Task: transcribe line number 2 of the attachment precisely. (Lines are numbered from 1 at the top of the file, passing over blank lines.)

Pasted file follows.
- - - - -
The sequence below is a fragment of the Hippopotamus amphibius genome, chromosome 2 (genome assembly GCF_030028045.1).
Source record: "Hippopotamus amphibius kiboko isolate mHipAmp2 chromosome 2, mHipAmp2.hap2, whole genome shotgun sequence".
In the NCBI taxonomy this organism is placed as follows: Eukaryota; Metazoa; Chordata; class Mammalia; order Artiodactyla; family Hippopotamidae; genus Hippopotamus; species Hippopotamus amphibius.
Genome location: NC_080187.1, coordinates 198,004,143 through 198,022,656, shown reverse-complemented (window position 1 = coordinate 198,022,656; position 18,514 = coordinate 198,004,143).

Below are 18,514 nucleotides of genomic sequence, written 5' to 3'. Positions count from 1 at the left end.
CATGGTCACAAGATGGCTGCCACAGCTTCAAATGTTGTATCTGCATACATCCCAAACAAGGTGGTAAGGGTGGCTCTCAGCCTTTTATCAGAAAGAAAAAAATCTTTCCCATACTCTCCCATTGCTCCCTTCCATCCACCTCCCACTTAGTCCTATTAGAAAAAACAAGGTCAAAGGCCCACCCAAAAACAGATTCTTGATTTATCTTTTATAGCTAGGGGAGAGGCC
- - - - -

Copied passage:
Source record: "Hippopotamus amphibius kiboko isolate mHipAmp2 chromosome 2, mHipAmp2.hap2, whole genome shotgun sequence".